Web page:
Danny D. Langloss, Chief of Police
220 S. Hennepin Ave.
Dixon, IL 61021
Lee County Sheriff’s Department
Sheriff John Simonton
306 S. Hennepin Ave.
Dixon, Illinois 61021
For Immediate Release
Tuesday, Oct. 27, 2015
Contact: John Guilfoil
Email: [email protected]
Lee County Safe Passage Initiative Places 25 People into Treatment in First Two Months
DIXON, Ill. — In its first two months, The Lee County Safe Passage Initiative has placed 25 willing and ready participants into addiction recovery centers around Illinois and the nation.
“This is a new day for law enforcement,” said Dixon Police Chief Danny Langloss. “Instead of seeing each other as enemies, police officers and people in the grip of addiction are walking together with one goal: getting better.”
As is often the case in the recovery process, left against medical advice during detox treatment and came back to the Dixon Police Department, where they were placed into treatment again. One of them successfully completed Detox and a 30 day in-patient treatment program, and is still in aftercare treatment today.
Of the 25 participants, 14 are male and 11 are female. There are 24 adults and one juvenile in treatment. Sixteen participants are under age 30, five are 31-40, and four are over age 40.
Chief Langloss and Lee County Sheriff John Simonton earlier this year collaborated with Safe Harbor of Lee County, as well as PRISM of Lee County, Lee County Health Department, Sinnissippi Centers, and KSB Hospital, State’s Attorney Anna Sacco-Miller, and A Man in Recovery Foundation of Naperville, Ill. to launch an addiction recovery forum. The Lee County Safe Passage Initiative: Police Giving Hope to Addicts Through the Tools For Recovery, an addiction recovery initiative modeled after the Gloucester, Mass. ANGEL Initiative, aimed at encouraging addicts to seek the help of police officers and sheriff’s deputies, who will in turn get them into treatment.
Seventeen people have been placed in detox programs. Five people have been placed directly to in-patient treatment, and three have been placed directly into intensive out-patient treatment. Six of the participants who were placed into detox were placed directly to in-patient treatment after completing detox.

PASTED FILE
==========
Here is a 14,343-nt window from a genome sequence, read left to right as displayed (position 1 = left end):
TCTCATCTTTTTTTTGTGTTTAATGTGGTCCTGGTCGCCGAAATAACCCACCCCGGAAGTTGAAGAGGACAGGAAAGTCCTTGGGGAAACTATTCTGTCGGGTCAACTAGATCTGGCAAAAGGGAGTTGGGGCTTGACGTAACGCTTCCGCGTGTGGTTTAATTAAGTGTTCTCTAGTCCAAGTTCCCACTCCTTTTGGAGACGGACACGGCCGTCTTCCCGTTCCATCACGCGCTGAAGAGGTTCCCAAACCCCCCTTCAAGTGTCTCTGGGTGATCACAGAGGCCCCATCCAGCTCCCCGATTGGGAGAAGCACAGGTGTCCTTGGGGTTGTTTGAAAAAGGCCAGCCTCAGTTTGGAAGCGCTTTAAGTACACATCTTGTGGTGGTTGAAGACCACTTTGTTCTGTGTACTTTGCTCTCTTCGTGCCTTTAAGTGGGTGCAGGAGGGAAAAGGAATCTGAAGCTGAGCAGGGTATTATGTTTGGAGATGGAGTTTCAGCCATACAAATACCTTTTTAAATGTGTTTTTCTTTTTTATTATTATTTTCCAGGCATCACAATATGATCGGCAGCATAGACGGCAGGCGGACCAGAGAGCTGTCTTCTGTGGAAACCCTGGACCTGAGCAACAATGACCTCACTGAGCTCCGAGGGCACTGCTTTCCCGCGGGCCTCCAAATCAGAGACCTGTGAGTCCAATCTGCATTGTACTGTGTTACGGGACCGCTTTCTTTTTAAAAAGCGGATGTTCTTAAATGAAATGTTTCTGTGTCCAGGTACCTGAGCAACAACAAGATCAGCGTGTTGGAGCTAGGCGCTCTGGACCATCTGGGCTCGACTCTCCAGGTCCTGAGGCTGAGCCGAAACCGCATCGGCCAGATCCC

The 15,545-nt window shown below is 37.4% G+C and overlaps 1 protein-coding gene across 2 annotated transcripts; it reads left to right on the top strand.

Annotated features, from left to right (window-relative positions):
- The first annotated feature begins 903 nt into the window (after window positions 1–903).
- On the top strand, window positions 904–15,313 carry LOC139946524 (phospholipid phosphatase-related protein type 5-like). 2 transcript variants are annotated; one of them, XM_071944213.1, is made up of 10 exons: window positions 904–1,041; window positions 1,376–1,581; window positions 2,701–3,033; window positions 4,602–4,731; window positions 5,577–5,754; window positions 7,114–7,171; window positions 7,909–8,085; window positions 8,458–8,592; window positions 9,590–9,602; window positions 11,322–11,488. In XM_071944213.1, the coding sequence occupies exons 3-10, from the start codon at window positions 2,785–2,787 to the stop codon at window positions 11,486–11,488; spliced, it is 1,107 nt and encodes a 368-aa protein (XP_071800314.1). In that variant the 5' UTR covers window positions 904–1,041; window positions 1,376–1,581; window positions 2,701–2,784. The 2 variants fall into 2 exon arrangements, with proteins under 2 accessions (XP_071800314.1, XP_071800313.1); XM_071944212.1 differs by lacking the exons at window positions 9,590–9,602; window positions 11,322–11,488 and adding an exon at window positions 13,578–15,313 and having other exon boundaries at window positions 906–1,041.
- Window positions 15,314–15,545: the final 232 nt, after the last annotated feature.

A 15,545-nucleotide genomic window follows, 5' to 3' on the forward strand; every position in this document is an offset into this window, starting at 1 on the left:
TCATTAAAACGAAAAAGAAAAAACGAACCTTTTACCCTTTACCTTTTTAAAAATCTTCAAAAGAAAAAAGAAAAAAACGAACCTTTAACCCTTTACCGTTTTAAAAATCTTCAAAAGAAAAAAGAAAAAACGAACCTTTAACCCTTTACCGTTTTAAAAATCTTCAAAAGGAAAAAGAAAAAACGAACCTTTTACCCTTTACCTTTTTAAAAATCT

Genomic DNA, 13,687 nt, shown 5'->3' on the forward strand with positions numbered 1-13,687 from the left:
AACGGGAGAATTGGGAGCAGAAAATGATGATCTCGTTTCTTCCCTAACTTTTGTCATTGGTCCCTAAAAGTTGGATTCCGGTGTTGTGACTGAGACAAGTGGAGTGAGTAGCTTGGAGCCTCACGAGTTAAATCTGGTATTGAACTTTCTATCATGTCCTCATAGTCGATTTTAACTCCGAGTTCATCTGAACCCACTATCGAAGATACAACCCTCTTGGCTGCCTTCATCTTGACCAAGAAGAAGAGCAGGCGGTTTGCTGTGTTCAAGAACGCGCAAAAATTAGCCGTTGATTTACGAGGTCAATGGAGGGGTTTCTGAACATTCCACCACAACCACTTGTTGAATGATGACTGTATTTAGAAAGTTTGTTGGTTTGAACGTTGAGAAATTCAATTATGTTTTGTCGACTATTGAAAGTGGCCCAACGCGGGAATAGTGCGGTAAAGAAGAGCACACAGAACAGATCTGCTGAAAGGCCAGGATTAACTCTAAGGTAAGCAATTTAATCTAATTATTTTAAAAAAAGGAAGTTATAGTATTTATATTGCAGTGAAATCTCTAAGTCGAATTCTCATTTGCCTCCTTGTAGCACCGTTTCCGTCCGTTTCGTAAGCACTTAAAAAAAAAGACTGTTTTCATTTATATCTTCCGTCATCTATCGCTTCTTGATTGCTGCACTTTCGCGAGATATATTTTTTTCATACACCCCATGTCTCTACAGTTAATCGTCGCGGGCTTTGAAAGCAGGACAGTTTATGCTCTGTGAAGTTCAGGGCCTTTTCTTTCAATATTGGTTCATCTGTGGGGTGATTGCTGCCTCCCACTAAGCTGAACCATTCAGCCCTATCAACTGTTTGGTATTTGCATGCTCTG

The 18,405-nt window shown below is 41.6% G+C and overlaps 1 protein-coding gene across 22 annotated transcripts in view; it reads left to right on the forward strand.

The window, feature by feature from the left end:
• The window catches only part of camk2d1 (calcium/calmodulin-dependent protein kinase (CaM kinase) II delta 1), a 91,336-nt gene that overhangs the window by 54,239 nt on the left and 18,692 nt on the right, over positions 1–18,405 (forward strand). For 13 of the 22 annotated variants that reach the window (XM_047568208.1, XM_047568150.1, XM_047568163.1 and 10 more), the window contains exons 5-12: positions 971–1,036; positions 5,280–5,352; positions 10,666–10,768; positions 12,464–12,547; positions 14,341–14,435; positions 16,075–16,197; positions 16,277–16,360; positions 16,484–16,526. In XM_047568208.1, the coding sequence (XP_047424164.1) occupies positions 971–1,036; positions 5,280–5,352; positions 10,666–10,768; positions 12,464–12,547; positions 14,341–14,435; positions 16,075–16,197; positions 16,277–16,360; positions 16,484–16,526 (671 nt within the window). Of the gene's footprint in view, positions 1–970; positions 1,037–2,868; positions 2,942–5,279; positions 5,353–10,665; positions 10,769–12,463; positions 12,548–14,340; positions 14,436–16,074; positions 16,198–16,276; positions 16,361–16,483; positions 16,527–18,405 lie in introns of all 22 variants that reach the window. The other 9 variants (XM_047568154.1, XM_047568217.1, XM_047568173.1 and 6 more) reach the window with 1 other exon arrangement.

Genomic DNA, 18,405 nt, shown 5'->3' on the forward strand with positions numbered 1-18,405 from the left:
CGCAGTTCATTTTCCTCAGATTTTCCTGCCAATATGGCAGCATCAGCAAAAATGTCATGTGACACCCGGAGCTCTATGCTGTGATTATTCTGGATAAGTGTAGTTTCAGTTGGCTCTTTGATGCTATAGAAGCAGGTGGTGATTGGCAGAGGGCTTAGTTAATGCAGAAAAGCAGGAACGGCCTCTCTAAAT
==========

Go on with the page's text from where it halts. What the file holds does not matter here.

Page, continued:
Nearly all of participants have been treated for heroin or opioid addiction. The juvenile was treated for abusing marijuana, and one woman was treated for a severe crack cocaine addiction.
The Dixon Police Department and Lee County Sheriff have depended on invaluable partnerships with treatment centers, including Banyon Treatment Center in Florida, which has provided two complete scholarships for Safe Passage participants. Also, Sinnissippi Centers of Dixon has played a significant role in the coordination of care when participants arrive and are placed into treatment.
The majority, 21, participants, received treatment that was paid for by Illinois Medicaid.
In nearly all cases, the Safe Passage Initiative was able to secure a treatment bed for a participant within two hours.
“There are beds. There are treatment centers. There are people who want to help, and we are are simply making connections,” Sheriff Simonton said. “I am glad to see the level of support we have received, and I am proud of the 25 participants who have come forward so far.”
Safe Passage has 16 volunteer “Guides,” serving in a variety of roles. They provide support and establish rapport during the intake process, they provide transportation to the treatment facilities, and they follow-up with the participants through the treatment process. Many of the Guides are currently in recovery (sober for 1 year or more) or have a loved one who suffers from addiction.
Lee County has partnered with the Police Assisted Addiction and Recovery Initiative (P.A.A.R.I.), which is supplying its roster of treatment center partners across the country and a $2,500 grant to help offset transportation costs incurred by the Safe Passage Initiative.
P.A.A.R.I. was started to support local police departments as they work with opioid addicts. Rather than arrest our way out of the problem of drug addiction, P.A.A.R.I. committed police departments:
- Encourage opioid drug users to seek recovery
- Help distribute life saving opioid blocking drugs to prevent and treat overdoses
- Connect people suffering with opioid addiction with treatment programs and facilities
- Provide resources to other police departments and communities that want to do more to fight the opioid addiction epidemic
P.A.A.R.I. was created by Gloucester Police Chief Leonard Campanello and John Rosenthal to bridge the gap between the police department and opioid addicts seeking recovery.